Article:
Absolutely nothing brings bitcoiners collectively like a quest peppered with cryptographic clues.
On Saturday, at the Magical Crypto Conference in New York, Melzter along with the group revealed however yet another clue: A series of cryptic pictures and also other hints hidden on organization cards distributed in the occasion.
And, as revealed exclusively to CoinDesk, a group of veteran crypto investors have pledged an undisclosed amount to fund future games and campaigns. These sponsors incorporate Naval Ravikant, Balaji Srinivasan, Mark Pincus, Andrew Lee, IDEO CoLabs Ventures, Nic Carter, Matt Walsh, Meltem Demirors, Li Xiaolai, Jehan Chu and Sam Engelbardt.
Meanwhile, many have formed on-line teams to collect the 400 key fragments essential to move the prize from the game’s bitcoin wallet, Meltzer mentioned. Yet even the dynamics of these teams highlight how bitcoiners are distinctive compared to other on the internet gaming communities. For example, application engineer John Cantrell cracked the code for a single in the first key fragments then promptly detailed on each Twitter and GitHub how he managed to perform it.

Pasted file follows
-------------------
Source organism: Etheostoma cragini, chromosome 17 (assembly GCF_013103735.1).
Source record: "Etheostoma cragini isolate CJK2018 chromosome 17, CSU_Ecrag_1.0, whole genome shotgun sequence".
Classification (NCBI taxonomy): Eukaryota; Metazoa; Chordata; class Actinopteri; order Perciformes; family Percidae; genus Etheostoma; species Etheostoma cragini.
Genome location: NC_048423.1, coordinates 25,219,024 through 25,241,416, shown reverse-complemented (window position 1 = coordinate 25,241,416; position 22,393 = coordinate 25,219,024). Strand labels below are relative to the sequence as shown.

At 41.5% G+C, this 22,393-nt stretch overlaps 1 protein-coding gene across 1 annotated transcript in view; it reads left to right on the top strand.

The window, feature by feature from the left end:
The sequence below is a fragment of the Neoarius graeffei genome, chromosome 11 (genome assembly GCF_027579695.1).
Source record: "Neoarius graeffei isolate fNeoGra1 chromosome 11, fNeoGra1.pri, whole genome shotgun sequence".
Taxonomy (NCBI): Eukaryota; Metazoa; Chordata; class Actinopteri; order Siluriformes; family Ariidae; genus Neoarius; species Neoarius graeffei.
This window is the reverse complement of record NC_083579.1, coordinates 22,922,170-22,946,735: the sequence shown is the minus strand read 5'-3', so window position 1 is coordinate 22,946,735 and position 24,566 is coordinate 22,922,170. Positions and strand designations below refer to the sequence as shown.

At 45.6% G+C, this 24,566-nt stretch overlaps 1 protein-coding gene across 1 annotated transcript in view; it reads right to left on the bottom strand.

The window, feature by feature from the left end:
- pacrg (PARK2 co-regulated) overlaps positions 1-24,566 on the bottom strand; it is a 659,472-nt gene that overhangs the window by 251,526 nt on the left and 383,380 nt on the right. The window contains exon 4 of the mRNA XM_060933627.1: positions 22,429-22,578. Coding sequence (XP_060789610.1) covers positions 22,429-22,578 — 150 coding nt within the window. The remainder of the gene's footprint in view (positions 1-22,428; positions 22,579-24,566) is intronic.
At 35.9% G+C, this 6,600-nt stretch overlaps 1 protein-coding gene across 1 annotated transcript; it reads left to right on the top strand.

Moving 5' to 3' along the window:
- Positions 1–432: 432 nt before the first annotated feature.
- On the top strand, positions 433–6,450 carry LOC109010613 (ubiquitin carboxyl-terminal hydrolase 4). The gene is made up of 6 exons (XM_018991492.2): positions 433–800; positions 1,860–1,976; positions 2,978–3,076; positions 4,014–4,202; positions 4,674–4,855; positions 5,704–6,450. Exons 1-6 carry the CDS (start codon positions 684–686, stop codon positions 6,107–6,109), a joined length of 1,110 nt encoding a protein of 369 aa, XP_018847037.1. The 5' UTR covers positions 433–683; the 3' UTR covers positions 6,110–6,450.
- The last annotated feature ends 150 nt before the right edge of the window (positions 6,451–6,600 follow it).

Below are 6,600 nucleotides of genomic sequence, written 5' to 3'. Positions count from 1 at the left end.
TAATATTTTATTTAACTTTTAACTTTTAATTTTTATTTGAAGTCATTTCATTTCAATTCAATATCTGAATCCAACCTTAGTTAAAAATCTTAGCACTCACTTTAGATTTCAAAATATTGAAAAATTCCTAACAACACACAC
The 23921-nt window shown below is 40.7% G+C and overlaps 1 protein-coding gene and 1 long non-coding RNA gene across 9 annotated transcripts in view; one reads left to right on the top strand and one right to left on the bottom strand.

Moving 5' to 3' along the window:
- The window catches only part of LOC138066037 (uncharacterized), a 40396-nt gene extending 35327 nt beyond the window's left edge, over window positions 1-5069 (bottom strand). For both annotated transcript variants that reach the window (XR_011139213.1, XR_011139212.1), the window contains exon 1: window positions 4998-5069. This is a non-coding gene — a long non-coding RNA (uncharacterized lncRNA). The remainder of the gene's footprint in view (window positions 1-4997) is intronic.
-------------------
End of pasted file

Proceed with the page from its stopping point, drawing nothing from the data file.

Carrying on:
“For me, it’s truly all about education,” Cantrell told CoinDesk.
Since then, Cantrell also joined a number of teams and produced a free tool named Ordo to help teams organize clues and relatively credit contributions to the hunt, which will come in handy for any winning team seeking to divvy up the loot.
Cantrell said so far the largest team using Ordo seems to have 600 members.
With countless players flocking to Satoshi’s Treasure, Cantrell is not the only one generating tools and services for other players.
The 18-person ToshiCiphers clan, by way of example, has launched a merchandise retailer for teams looking to produce shirts and other swag. ToshiCiphers clan member Devon Kramer told CoinDesk they’ve had four orders for custom shirts so far.